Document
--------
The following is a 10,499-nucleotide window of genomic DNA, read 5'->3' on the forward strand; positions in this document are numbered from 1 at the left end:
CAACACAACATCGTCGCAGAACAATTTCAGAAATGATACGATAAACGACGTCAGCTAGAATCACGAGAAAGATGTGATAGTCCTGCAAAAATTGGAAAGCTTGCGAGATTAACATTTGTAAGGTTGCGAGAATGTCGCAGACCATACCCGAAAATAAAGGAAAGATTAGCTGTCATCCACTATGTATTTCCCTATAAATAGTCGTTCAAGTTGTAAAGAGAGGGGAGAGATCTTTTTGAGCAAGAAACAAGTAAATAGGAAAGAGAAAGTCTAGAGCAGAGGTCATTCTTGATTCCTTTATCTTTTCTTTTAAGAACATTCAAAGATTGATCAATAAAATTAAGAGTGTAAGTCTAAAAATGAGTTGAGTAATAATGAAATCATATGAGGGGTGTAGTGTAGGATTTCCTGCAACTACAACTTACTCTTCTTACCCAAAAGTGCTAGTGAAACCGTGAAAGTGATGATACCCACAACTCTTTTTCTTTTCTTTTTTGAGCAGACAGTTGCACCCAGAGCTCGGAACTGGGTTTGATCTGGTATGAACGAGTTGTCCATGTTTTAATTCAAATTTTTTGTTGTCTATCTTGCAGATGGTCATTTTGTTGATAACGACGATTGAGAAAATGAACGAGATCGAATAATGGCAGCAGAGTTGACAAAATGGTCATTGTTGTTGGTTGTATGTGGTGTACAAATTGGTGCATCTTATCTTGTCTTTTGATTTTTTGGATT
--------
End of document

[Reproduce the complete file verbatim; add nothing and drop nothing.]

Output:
The following is a 10,499-nucleotide window of genomic DNA, read 5'->3' on the forward strand; positions in this document are numbered from 1 at the left end:
CAACACAACATCGTCGCAGAACAATTTCAGAAATGATACGATAAACGACGTCAGCTAGAATCACGAGAAAGATGTGATAGTCCTGCAAAAATTGGAAAGCTTGCGAGATTAACATTTGTAAGGTTGCGAGAATGTCGCAGACCATACCCGAAAATAAAGGAAAGATTAGCTGTCATCCACTATGTATTTCCCTATAAATAGTCGTTCAAGTTGTAAAGAGAGGGGAGAGATCTTTTTGAGCAAGAAACAAGTAAATAGGAAAGAGAAAGTCTAGAGCAGAGGTCATTCTTGATTCCTTTATCTTTTCTTTTAAGAACATTCAAAGATTGATCAATAAAATTAAGAGTGTAAGTCTAAAAATGAGTTGAGTAATAATGAAATCATATGAGGGGTGTAGTGTAGGATTTCCTGCAACTACAACTTACTCTTCTTACCCAAAAGTGCTAGTGAAACCGTGAAAGTGATGATACCCACAACTCTTTTTCTTTTCTTTTTTGAGCAGACAGTTGCACCCAGAGCTCGGAACTGGGTTTGATCTGGTATGAACGAGTTGTCCATGTTTTAATTCAAATTTTTTGTTGTCTATCTTGCAGATGGTCATTTTGTTGATAACGACGATTGAGAAAATGAACGAGATCGAATAATGGCAGCAGAGTTGACAAAATGGTCATTGTTGTTGGTTGTATGTGGTGTACAAATTGGTGCATCTTATCTTGTCTTTTGATTTTTTGGATT